5 The University of Arizona — its History, People, and Mission

A Tucson Testimonio

Melani Martinez

“For the Old Pueblo, as Tucson is affectionately called, is the ancestral home of the Mexican American people. It was here, under three flags, that our forefathers tilled the land, built the ranches, dug the wells, worked the mines, dedicated the schools and churches, and published the newspapers. They were farmers, ranchers, writers, teachers, musicians, merchants, soldiers, intellectuals, politicians, and laborers. They were rich and they were poor. They were famous and they were nameless. They triumphed and they failed. They won and they lost. They celebrated and they mourned to the peal of the bells of San Agustín.”

-Patricia Preciado Martin, Los Tucsonenses

As a teenager, I worked in my father’s kitchen, a small tortilla and tamal factory in the downtown Presidio neighborhood of Tucson. I chopped chiles, onions, and tomatoes. I burned myself a dozen times on steaming pots of tamales, folded hundreds of sobaquera tortillas into birria burritos, and loaded a thousand paper bags with quesadillas and tacos. Leaving the kitchen each workday, I could never truly escape my father’s food; I carried the smell of garlic, beans, or red chile on my clothes and in my hair, wherever I went.

As an undergraduate student, I’d bike back and forth between work in the Presidio and classes on the UA campus. When my peddling under that resolute desert sun finally got me to Main Gate, I always felt like I was crossing an invisible threshold between the Tucson I knew and the academic world that was still foreign to me. I didn’t feel comfortable on that border, that shift from the familiar way my family spoke, learned, and worked into a university-version of my hometown lined with palm trees, red brick buildings, and textbooks written in a form of English I had never spoken. Between work and school, I was leaving one universe and entering another.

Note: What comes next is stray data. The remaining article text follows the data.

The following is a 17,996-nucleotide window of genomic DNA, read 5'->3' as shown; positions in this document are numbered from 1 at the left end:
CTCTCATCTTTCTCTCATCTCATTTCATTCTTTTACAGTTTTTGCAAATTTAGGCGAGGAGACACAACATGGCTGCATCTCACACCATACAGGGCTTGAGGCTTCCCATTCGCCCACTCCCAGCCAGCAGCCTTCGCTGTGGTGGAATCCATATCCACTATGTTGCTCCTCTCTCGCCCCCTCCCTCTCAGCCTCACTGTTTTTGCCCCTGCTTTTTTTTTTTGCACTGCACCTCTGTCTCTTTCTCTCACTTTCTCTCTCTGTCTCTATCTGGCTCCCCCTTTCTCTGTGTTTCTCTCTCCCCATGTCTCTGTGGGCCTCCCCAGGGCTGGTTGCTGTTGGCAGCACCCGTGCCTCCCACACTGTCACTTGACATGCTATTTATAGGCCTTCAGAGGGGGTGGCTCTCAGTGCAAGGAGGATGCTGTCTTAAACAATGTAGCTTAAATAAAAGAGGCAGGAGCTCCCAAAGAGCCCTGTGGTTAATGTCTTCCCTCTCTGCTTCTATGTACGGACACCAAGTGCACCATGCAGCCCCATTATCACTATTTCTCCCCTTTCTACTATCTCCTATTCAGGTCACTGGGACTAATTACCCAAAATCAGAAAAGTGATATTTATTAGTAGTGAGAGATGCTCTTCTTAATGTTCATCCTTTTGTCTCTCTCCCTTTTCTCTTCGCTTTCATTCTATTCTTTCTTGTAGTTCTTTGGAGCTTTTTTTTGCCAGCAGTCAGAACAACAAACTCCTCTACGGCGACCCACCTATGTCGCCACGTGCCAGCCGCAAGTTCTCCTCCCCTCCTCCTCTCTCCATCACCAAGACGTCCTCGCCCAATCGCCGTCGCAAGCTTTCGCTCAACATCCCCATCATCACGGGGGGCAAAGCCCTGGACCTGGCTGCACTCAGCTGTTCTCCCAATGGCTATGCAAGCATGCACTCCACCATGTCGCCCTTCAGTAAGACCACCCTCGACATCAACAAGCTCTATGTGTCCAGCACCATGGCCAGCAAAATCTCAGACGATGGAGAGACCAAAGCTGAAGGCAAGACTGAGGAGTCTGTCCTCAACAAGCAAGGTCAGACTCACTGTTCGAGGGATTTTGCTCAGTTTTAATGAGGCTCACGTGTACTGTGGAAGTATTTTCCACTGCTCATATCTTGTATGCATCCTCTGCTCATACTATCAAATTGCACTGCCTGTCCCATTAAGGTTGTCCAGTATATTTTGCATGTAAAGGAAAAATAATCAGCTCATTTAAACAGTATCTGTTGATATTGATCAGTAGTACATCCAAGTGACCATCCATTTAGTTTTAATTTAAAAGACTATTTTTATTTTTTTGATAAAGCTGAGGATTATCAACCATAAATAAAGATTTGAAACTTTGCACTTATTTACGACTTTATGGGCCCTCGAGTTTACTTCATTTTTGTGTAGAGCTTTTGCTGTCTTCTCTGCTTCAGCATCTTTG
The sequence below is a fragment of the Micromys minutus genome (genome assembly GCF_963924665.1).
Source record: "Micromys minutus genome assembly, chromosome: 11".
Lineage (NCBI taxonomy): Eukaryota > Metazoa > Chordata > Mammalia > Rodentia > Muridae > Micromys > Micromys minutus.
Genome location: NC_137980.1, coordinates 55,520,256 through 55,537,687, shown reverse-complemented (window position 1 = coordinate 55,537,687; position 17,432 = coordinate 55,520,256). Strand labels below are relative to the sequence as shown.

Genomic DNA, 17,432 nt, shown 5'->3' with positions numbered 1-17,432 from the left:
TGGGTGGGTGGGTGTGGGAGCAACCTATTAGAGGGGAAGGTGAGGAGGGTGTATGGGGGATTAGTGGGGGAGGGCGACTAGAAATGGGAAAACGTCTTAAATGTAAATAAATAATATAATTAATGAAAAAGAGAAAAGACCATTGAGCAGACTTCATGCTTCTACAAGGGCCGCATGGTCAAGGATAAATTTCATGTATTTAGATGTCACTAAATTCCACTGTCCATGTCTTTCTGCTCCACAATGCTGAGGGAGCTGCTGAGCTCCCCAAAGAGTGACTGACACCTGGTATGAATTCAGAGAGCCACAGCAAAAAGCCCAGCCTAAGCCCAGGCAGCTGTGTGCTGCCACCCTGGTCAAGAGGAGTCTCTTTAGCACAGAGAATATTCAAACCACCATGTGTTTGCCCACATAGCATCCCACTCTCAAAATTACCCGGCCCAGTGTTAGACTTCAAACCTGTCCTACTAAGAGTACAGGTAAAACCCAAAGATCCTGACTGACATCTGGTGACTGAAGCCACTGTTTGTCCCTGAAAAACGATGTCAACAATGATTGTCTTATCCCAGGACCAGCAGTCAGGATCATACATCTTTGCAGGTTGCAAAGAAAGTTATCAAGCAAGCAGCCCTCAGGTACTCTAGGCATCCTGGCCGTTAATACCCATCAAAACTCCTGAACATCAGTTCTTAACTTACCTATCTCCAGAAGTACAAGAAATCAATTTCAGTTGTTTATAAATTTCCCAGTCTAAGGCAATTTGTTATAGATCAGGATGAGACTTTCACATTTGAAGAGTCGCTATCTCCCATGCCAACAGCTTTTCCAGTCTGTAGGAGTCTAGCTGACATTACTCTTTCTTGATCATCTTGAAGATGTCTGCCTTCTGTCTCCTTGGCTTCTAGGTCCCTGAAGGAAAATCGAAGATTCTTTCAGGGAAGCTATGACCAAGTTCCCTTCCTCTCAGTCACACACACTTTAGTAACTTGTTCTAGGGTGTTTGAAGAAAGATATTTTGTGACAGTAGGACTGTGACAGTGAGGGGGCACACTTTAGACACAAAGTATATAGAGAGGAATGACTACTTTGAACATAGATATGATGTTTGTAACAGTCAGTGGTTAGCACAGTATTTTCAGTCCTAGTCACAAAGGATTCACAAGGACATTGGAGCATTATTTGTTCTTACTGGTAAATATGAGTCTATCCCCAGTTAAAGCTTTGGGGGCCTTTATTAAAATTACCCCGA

Like many Tucsonenses, my ancestors migrated to our Sonoran desert to be ranchers, miners, railroad workers, and of course, tamaleros. None of them were college graduates. None referenced degrees in their bios or obituaries, but they were described by the music they played, the God they worshipped, the spread on their holiday tables, and the potted plants cultivated in their backyard barrio homes. My family was in Tucson before the University of Arizona was founded on March 12, 1885, but they rarely came to campus for anything but a tailgate party or to celebrate the photo of our family’s 19th Century butcher shop in a corner of the air-conditioned Arizona Historical Society Museum. As a new UA student, this made me wonder if I belonged on this campus. Though I loved learning, I imagined leaving UA and never returning.

Back then, I didn’t know that UA was founded as a land-grant institution under the federal Morrill Act of 1862, where federal land was given to the university to serve the people of these lands, especially industrial and agricultural workers for whom higher education was still widely unavailable. Some wonder whether that land-grant mission promise is still relevant for today’s global society. Considering it took more than 100 years for anyone in my family to benefit from attending our land-grant university, I’d say the mission is still quite relevant.